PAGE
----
BATMAN ON FILM, 'The Dark Knight Fansite!' Est. 1998.

It's All Part Of The Plan
(Or, why my trust in Chris Nolan has been rewarded!)

Author: Alexandre Winck
Saturday, December 15, 2007

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For the first time since Christopher Nolan took the helm of the Batman film franchise, a cloud seemed to be hanging dangerously over the series -- ready to turn into a full-blown storm.

For several months, the whole “Trust Nolan” mantra that has followed the filmmaker seemed to have been shaken by one crucial decision. In what was arguably the most controversial casting in a Batman movie since when, well, Michael Keaton was cast as Batman, Nolan chose Heath Ledger for the iconic part of The Joker.

Even a full Nolan supporter like myself had to at least throw a “What the hell?” at that.

Ledger wasn’t in any fan list of who was the ideal actor to play The Clown Prince of Crime. The fans were mostly pointing out names that seemed like more obvious choices for this part -- such as Paul Bettany and Hugo Weaving. Even relatively unknown Aussie actor Lachy Hulme seemed to some to be a better choice. Not to mention anyone who got that part would have to face inevitable comparisons with Jack Nicholson’s iconic take on the role in the 1989 Tim Burton movie.

Even though recently coming from an Oscar nomination, Ledger not only had never played a villain before, but also was perceived by some as being “too pretty” for the part -- not to mention all the very immature and homophobic jokes regarding his role as Ennis Del Mar in BROKEBACK MOUNTAIN.

The controversy only got worse when the first image of Ledger as The Joker was released. Some fanboys were truly infuriated by what they perceived as The Joker being portrayed as some sort of gruesome teen horror movie slasher. “Gay emo-Joker” comments were all over the geek areas of the Net.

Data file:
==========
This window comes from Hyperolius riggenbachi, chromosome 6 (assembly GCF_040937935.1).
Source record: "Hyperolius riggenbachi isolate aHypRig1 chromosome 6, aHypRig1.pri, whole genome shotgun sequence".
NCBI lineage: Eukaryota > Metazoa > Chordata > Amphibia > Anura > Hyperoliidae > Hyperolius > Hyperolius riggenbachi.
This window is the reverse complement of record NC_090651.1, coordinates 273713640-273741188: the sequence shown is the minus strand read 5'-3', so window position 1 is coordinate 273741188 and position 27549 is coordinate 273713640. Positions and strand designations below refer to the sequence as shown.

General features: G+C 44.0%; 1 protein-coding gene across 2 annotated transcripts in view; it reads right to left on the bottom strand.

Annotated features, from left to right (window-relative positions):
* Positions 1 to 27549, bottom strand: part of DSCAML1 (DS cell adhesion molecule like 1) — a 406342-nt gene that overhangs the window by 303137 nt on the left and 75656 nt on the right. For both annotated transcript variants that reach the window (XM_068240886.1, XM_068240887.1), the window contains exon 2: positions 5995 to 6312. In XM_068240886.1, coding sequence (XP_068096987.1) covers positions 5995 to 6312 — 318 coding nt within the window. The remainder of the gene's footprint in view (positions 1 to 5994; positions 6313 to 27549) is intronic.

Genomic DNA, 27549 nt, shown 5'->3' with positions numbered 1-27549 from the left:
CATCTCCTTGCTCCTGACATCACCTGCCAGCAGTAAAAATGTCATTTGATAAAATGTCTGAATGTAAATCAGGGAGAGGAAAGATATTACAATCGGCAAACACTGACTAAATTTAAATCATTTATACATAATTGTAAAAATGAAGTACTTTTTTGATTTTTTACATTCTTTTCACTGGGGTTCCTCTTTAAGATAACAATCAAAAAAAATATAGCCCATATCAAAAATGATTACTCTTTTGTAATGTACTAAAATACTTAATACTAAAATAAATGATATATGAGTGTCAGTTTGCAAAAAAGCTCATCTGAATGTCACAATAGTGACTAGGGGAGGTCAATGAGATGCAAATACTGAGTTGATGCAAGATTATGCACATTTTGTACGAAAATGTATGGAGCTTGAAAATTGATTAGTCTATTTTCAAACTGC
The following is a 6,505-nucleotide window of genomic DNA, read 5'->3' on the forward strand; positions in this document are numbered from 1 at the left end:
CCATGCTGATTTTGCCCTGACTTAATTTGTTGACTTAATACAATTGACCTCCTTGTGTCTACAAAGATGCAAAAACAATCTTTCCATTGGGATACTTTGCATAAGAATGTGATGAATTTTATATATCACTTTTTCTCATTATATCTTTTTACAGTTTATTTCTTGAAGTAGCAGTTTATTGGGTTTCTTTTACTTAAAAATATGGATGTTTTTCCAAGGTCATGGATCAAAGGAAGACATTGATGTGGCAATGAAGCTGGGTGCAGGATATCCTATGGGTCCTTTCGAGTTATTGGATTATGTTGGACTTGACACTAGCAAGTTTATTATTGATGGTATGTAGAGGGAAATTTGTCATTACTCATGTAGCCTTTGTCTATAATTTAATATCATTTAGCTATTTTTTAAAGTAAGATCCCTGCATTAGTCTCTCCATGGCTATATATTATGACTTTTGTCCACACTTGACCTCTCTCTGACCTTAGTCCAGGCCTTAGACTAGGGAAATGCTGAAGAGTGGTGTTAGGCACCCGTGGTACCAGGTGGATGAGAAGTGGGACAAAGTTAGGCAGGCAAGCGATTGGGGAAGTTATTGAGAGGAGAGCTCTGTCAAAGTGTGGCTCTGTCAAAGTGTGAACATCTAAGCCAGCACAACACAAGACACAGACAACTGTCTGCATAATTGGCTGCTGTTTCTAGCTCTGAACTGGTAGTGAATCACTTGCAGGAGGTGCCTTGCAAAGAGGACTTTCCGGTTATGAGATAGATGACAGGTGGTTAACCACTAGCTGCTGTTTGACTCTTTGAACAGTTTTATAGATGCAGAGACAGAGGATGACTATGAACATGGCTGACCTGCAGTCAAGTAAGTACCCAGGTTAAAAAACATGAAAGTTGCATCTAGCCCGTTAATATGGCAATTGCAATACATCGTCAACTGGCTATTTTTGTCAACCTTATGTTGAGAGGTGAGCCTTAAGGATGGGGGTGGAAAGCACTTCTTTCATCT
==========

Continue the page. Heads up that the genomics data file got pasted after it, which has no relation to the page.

Later images came and showed the overall look wasn’t quite as radically departed as that one pic seemed to imply. The viral marketing campaign, with all its games and delightfully Jokeresque quotes, helped to calm down things a bit -- at least in the writing they seemed to be getting Joker right. Also, fan reports out of Chicago were very positive of what Leger was doing with the character -- in particular the buzz coming out of Wizard World Chicago 2007 where footage was screened.

But still, the suspicions remained. Until actual footage of Ledger playing the part was released, doubts would linger. Could Heath Ledger really pull off playing one the most iconic comic book -- and movie -- villains of all-time?

The answer finally came to those who went to see I AM LEGEND and saw the first full trailer -- or at least watched the bootleg version online (hehehehe!). The verdict, thankfully, appears to be a resounding “Yes!”

Heath Ledger is in fact barely recognizable in the part -- his voice, his body language, all seem to have been transformed into some totally different being. Even the most annoyingly nitpicky fanboys seem to have a hard time finding what to bitch and moan about. Not only about Ledger, but the footage as a whole.

This is really where the absolute brilliance of Nolan’s decision hit me. Had someone more “stereotypical“ for such a role been cast, we’d have a pretty good idea how it was going to be -- not that it would have been bad, but it would be the expected.

We as a fan base were so blown away because we got an actor so many thought wouldn’t have the stuff to pull it off. It was surprising and definitely out of the blue.

Can you get any more “Joker-like” than that?

As for comparisons to Jack Nicholson, it’s apples and oranges.

Nicholson was perfect for that particular take on the character. He was simply having fun with it -- playing a wicked, evil, yet goofy clown-villain. As he should have, Ledger went for something else -- a sardonic, fierce psychopath. A demon who escaped from hell.

If you’ve seen the trailer, there’s something nearly inhuman, beast-like in his raspy tones, creepy looks, and agitated body language. His laugh has this high-pitch that’s almost a shriek. It’s a darker take, more on the lines of THE KILLING JOKE, ARKHAM ASSYLUM, or The Joker’s very first appearance in BATMAN #1.

Consequently, it is very much on par with Nolan’s grittier, more realistic take on the Bat-Universe. It’s not that one is necessarily right and the other is wrong -- It’s a different interpretation, and one that captures the character in its own -- but very loyal -- way.

And not the LEAST bit “emo” or “mindless teen slasher guy.”

Alex Winck, AKA "Ultimatefan," hails from Florianópolis, Brazil.
He's a journalist and advertiser and I writes the scripts and articles for Sesinho, the most popular educational comic book in Brazil. It has one million copies distributed for free in schools and with an estimated readership of four million.

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